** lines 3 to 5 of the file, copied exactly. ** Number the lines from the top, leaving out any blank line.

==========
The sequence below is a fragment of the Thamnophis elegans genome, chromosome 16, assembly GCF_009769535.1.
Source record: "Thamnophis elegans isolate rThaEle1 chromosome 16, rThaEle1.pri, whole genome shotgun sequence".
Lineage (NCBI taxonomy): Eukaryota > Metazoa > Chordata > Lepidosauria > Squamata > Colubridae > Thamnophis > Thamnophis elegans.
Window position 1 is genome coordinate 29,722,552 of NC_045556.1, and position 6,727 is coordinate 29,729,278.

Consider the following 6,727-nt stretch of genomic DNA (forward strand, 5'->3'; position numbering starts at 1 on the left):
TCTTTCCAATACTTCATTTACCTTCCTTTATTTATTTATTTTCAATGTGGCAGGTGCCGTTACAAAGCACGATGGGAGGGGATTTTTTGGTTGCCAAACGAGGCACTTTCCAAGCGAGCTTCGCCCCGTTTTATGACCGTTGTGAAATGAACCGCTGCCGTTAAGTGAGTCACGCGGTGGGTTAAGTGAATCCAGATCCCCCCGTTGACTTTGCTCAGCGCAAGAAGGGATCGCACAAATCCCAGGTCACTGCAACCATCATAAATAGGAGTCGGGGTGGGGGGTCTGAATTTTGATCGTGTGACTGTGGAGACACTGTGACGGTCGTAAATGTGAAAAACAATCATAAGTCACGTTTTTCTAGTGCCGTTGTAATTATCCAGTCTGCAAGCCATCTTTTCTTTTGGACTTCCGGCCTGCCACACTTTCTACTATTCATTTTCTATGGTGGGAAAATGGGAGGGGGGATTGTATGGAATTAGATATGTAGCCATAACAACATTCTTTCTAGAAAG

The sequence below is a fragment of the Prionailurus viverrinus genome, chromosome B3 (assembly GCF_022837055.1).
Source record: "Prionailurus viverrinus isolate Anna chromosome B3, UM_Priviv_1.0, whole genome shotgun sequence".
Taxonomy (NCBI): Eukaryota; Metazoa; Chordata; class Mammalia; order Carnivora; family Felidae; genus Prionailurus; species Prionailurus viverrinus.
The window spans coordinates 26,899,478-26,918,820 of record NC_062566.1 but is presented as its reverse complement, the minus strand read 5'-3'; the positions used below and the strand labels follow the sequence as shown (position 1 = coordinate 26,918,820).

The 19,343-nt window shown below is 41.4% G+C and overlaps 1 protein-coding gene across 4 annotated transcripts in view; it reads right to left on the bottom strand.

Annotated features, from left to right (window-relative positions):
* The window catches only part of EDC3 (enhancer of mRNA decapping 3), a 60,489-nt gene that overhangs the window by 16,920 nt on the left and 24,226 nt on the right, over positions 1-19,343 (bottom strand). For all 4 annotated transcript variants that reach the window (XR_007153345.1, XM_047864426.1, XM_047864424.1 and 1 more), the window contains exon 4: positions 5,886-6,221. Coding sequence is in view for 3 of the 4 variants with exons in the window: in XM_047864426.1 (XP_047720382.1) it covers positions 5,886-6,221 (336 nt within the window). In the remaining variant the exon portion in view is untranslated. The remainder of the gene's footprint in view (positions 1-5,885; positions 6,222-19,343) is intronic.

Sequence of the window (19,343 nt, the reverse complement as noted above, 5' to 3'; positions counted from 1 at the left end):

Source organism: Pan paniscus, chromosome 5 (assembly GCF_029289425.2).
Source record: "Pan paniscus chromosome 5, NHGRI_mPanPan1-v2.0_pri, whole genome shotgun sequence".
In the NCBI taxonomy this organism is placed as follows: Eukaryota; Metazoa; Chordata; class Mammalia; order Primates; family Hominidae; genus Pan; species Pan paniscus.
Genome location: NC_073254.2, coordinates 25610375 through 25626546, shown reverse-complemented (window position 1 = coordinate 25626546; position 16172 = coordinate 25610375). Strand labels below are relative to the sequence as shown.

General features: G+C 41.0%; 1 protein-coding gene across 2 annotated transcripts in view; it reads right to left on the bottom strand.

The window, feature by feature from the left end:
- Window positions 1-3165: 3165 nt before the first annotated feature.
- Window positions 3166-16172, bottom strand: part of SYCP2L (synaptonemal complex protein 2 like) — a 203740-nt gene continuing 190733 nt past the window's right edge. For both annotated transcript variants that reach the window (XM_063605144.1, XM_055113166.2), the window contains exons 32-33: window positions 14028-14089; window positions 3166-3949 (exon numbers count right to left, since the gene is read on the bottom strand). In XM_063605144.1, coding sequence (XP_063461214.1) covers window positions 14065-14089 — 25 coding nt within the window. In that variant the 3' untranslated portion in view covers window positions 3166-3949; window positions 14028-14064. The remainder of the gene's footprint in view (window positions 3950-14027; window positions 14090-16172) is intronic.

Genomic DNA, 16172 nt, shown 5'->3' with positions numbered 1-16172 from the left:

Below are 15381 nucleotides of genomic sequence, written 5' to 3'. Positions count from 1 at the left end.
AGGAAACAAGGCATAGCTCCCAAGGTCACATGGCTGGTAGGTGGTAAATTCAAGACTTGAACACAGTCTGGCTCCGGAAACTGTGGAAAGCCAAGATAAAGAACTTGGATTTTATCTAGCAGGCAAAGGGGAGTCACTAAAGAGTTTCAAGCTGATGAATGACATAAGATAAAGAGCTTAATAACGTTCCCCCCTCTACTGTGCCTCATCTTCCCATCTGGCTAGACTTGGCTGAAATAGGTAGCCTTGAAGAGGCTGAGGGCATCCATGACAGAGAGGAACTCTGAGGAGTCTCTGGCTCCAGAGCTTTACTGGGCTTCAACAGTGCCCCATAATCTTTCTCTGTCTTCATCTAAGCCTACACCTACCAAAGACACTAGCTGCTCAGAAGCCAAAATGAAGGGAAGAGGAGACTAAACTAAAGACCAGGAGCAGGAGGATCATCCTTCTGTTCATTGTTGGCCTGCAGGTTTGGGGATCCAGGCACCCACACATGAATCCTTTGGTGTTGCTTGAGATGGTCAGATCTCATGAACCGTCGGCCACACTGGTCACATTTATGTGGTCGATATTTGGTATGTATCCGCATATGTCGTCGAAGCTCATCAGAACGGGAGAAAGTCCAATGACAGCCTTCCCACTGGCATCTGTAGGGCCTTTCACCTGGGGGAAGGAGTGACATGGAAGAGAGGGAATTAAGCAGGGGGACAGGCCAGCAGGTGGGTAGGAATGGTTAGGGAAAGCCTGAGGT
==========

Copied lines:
Lineage (NCBI taxonomy): Eukaryota > Metazoa > Chordata > Lepidosauria > Squamata > Colubridae > Thamnophis > Thamnophis elegans.
Window position 1 is genome coordinate 29,722,552 of NC_045556.1, and position 6,727 is coordinate 29,729,278.

Consider the following 6,727-nt stretch of genomic DNA (forward strand, 5'->3'; position numbering starts at 1 on the left):